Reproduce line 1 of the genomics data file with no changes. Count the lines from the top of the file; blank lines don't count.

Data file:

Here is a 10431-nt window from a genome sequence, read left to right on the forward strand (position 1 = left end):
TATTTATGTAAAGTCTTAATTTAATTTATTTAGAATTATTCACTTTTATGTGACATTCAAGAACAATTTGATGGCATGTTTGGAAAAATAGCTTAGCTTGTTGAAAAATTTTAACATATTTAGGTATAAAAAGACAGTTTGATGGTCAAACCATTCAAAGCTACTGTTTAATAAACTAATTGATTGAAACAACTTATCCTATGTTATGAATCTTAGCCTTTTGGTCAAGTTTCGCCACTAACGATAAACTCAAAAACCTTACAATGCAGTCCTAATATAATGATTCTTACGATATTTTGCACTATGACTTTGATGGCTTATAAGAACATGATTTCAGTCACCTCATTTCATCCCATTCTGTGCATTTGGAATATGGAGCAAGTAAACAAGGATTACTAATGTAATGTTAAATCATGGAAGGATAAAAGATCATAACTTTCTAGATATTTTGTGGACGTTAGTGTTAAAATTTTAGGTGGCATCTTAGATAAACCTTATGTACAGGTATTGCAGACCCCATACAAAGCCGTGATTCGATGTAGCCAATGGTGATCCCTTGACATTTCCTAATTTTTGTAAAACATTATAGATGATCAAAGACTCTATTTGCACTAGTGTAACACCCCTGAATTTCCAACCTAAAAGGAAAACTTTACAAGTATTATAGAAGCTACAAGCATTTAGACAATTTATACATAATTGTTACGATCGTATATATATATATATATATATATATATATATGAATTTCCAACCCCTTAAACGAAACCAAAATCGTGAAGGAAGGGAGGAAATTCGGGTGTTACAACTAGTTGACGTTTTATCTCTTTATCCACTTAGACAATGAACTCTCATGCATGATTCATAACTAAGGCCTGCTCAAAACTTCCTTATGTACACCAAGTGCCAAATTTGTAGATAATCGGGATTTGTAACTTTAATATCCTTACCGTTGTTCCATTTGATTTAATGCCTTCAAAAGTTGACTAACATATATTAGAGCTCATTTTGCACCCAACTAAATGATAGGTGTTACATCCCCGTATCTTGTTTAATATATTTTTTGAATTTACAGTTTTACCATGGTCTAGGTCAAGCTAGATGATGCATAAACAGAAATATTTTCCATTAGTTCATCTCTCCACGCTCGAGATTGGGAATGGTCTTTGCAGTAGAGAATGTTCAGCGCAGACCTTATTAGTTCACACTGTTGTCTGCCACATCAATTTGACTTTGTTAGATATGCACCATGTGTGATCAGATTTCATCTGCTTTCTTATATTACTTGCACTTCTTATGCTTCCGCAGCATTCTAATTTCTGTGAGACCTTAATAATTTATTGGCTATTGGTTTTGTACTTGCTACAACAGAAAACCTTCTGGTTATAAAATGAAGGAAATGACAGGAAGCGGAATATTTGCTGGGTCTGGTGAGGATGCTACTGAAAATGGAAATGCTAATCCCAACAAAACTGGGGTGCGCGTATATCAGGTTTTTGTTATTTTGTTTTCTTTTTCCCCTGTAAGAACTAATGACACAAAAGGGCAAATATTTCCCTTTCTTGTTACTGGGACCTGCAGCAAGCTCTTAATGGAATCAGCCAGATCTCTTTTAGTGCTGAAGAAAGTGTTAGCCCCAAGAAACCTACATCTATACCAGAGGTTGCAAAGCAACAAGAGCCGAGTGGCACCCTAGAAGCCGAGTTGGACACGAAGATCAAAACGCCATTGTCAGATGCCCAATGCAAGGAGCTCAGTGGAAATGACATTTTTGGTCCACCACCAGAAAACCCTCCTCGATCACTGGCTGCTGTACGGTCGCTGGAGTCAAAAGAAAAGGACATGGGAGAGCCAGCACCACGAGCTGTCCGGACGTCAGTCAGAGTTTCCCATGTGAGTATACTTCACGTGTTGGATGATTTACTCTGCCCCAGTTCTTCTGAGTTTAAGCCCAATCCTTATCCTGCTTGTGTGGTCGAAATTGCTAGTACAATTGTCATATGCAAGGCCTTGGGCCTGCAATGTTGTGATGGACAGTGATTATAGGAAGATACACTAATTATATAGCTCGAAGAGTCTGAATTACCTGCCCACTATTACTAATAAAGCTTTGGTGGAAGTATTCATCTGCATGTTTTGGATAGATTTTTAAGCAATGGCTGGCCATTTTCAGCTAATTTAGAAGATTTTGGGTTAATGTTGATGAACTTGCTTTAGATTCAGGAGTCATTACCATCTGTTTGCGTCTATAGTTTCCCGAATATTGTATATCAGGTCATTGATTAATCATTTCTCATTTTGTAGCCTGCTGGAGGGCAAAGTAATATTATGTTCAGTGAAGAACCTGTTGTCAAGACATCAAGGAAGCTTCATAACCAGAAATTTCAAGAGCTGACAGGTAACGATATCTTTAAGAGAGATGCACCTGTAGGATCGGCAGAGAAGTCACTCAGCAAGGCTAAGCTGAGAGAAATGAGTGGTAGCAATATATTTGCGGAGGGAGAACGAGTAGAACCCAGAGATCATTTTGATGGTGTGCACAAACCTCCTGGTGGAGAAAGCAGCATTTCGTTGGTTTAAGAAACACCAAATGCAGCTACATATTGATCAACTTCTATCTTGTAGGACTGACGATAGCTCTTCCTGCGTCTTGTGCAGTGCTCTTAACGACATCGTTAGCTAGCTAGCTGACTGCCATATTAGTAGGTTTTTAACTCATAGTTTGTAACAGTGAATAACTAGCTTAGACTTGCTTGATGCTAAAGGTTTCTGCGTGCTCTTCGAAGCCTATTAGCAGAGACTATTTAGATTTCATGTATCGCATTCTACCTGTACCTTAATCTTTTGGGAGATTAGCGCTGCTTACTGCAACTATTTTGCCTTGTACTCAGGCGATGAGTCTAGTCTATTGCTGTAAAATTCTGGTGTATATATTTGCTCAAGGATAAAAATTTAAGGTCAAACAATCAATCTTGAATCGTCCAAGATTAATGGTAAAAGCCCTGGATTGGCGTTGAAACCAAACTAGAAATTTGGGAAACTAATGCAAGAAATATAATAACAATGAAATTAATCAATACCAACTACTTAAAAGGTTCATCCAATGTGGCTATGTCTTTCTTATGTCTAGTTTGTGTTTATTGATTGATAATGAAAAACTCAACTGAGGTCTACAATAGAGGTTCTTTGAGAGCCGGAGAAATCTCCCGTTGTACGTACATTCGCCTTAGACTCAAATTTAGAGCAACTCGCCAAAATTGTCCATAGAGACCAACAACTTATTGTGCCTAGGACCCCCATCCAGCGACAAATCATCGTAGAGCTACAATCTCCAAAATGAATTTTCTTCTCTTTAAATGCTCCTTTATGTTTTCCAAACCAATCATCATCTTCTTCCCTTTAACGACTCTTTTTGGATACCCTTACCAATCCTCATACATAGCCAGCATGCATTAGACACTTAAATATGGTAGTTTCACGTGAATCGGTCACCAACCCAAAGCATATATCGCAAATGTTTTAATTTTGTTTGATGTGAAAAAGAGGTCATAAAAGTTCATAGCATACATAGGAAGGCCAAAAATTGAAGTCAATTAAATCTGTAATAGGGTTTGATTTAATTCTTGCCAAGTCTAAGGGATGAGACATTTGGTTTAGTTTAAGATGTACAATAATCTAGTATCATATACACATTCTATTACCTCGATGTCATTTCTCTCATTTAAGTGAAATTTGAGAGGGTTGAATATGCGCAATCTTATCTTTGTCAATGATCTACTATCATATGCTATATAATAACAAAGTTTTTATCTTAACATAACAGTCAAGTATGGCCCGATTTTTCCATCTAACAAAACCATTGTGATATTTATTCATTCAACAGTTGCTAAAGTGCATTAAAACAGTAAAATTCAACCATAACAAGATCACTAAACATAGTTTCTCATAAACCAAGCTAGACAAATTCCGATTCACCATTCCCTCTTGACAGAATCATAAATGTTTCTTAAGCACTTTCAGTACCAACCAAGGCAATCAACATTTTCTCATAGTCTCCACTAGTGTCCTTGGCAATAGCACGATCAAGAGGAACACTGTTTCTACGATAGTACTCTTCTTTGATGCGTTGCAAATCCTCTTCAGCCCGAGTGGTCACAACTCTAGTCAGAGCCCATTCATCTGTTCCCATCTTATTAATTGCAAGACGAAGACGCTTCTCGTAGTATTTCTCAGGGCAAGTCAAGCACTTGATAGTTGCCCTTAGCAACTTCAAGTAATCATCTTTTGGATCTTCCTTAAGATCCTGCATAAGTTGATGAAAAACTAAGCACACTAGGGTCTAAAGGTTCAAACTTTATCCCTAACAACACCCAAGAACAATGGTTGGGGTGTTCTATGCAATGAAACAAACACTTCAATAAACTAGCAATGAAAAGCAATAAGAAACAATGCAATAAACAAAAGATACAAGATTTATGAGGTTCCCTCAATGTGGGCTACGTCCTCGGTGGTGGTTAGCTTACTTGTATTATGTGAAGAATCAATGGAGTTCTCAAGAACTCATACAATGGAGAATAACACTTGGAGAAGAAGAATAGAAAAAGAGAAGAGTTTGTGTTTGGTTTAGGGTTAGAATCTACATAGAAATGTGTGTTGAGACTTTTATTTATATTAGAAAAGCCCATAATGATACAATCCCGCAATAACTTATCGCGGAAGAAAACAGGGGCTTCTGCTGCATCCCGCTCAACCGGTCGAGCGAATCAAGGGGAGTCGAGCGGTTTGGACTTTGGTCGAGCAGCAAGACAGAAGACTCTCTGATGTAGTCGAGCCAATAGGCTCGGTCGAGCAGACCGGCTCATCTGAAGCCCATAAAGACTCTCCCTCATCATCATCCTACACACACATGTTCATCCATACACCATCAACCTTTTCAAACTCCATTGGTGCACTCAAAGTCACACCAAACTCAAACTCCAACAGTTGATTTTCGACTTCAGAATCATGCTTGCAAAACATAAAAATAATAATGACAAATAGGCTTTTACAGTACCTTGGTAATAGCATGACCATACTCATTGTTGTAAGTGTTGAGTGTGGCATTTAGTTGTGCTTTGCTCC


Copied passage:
Here is a 10431-nt window from a genome sequence, read left to right on the forward strand (position 1 = left end):